If you're thinking of getting a pedigree dog, one of the things you'll have to think about is their availability and how much they're going to cost. Is it easy to find a responsible breeder for the breed that you are considering? You might need to be willing to wait if you want to find the perfect puppy. Price is another factor to consider. Breeds that are less common or that are particularly popular could end up costing more. You should be sure to do your research to find a registered breeder who is responsible and takes care to breed healthy puppies.
Another option is to consider rescuing a pedigree dog. There are plenty of pedigrees that no longer have a home, so if you have a particular breed in mind, you can find the dog that you want without having to pay a high price for it. Of course, you're much less likely to get a puppy, but this can be beneficial. You already know what the dog's personality is like, what they look like as an adult dog, and more. You can find specialist rescues that deal with certain breeds, or you can check your local rescues to see if they have any dogs that you might be interested in.
Grooming and Health
Your dog's health is another important factor to consider when choosing a dog breed. Some dogs require more grooming or might need more care for their skin, ears, eyes, and other aspects of their health. Many pedigree dog breeds also have a higher risk of certain health conditions. For example, hip dysplasia is common in retrievers.
Before deciding which breed might be right for your family, you should be aware of any health problems that could occur. Responsible breeding can help to reduce these problems, but they're still a possibility even when you choose a good breeder. Another thing to check is whether particular health issues are covered by pet insurance providers. Some might exclude conditions that are common in particular breeds.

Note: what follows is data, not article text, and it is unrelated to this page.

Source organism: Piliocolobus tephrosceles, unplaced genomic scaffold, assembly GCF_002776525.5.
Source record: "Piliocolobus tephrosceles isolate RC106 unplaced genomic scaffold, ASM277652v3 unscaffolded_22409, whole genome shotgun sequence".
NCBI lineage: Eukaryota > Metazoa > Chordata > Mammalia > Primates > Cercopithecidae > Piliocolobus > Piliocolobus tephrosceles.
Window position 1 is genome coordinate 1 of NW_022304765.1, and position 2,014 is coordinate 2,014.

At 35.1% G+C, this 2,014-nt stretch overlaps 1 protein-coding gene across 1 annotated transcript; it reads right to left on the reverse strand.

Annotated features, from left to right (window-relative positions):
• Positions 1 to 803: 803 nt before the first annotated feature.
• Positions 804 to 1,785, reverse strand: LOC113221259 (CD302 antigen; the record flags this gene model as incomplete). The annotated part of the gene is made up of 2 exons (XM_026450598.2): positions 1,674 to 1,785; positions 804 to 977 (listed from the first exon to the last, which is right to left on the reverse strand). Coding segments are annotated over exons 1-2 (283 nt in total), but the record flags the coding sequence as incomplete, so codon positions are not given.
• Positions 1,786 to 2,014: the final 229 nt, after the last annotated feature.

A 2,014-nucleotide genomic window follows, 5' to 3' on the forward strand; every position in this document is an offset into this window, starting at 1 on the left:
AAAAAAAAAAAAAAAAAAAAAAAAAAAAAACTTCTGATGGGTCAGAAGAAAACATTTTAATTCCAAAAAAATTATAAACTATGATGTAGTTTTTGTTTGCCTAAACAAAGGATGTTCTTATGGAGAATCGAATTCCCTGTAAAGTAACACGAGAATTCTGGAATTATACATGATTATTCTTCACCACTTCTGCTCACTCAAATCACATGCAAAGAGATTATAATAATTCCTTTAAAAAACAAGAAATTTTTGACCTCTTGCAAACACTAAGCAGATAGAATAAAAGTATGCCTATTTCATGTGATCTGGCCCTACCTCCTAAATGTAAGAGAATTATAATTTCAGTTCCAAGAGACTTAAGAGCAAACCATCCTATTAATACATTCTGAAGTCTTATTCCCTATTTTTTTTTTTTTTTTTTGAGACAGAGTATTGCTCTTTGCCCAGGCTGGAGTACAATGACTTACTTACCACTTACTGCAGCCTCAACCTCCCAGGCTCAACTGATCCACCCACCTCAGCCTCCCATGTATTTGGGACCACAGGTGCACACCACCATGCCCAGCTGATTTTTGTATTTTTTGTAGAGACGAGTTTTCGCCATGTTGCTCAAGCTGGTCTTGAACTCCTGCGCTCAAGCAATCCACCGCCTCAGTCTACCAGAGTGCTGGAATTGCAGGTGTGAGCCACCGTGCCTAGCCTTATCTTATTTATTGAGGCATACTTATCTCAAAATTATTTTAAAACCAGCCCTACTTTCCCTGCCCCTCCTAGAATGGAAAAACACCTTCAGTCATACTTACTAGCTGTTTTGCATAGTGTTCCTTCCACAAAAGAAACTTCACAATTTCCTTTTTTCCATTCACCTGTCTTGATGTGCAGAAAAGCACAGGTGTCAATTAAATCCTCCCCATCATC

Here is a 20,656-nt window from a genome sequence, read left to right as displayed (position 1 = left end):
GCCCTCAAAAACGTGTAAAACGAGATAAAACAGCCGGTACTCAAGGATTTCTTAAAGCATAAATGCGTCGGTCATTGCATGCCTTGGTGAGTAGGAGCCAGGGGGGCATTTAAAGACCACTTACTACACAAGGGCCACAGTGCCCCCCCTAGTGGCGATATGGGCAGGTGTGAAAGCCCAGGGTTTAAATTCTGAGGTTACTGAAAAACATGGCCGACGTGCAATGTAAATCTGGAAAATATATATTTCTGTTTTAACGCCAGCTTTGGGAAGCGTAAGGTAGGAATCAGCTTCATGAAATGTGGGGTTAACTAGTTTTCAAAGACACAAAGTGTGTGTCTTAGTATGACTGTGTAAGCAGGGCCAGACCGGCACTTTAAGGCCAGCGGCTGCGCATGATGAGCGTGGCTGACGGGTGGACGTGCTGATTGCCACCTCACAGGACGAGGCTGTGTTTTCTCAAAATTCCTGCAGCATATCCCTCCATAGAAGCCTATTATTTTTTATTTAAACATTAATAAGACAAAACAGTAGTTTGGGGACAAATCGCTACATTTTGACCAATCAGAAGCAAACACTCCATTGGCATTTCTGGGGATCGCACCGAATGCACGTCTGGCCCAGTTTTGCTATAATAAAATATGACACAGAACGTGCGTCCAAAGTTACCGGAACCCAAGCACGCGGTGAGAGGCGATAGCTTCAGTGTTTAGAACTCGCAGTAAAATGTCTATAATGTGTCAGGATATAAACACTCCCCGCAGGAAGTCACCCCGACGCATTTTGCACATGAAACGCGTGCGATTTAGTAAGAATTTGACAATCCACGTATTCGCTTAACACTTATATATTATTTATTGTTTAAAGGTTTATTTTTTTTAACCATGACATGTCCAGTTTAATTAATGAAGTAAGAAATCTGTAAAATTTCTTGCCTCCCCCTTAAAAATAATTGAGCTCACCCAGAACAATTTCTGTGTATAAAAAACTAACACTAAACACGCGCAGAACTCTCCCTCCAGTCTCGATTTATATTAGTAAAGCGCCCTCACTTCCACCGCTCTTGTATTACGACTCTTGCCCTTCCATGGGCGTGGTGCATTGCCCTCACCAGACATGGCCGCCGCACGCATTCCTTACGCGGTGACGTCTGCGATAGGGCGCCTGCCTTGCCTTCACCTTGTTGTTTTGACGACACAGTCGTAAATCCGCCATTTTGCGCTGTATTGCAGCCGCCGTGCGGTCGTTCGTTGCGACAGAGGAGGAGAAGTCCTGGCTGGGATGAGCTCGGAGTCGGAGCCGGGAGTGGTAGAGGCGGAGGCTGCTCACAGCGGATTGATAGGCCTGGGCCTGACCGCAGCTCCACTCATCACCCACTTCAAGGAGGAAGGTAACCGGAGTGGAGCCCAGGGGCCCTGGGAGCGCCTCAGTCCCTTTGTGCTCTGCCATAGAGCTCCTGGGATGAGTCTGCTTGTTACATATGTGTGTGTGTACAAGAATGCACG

As for grooming, consider how much time you want to put into taking care of your dog's coat, nails, and other grooming needs. If your dog needs to be groomed regularly, you need to be willing to take them to a groomer or learn to do it yourself. Dogs with longer coats will typically need to be groomed more often, from daily brushing to frequent trips to the groomer for a trim.
Getting Along with Other Pets
It's not always just children that your dog will need to get along with. If you have other pets, this is something that you'll need to consider before choosing which breed is suitable for your family. For example, a lot of terriers have a strong prey drive, meaning they're not the best option for having with small pets such as hamsters, rabbits or guinea pigs, or even cats. Even dogs that are friendly with other animals can sometimes become overwhelmed and hurt them without meaning to. Some of the best dog breeds for multi-pet homes include Australian shepherds, corgis, English springer spaniels, and Malteses. However, it does depend on the temperament of individual pets.
Climate and Weather
Before choosing a dog breed, it's smart to think about where you live. If you live somewhere particularly hot, cold, wet, dry, or humid, it's worth considering how this could affect a dog. Dogs that are bred to be able to stand lower temperatures are going to be a better choice if you live somewhere that has cold and snowy winters. Brachycephalic breeds don't do too well in hot places due to the difficulty they have regulating their heat. This won't necessarily rule out a breed, but it could mean you need to be more careful.
Consider Mixed Breeds
Before you decide to get a pedigree dog, give some thought to mixed breeds. They might not have looks that will get them approved by the Kennel Club, but they can be just as cute as any purebred dog and have plenty of personality to boot. Mixed breed dogs are often rescue dogs too, which gives you the advantage of knowing all about them before adopting them. You'll know if they're good with kids, if they have the right personality and if there are any health problems that you need to manage. A mixed-breed dog could be your perfect pet if you give them a chance.
Do your research before you choose a dog breed for your family. It's important to get the right dog for your situation.
CANDY TAI is a wife to David and mom of 5 with a degree in Communications. She's a native Texan (Hook 'Em Horns!) who's been making her home in the Kansas City metro area for nearly 15 years. She loves being able to shuffle her kids from their various sports activities, piano lessons, and school activities. She enjoys fashion, beauty, reality TV, and moviegoing.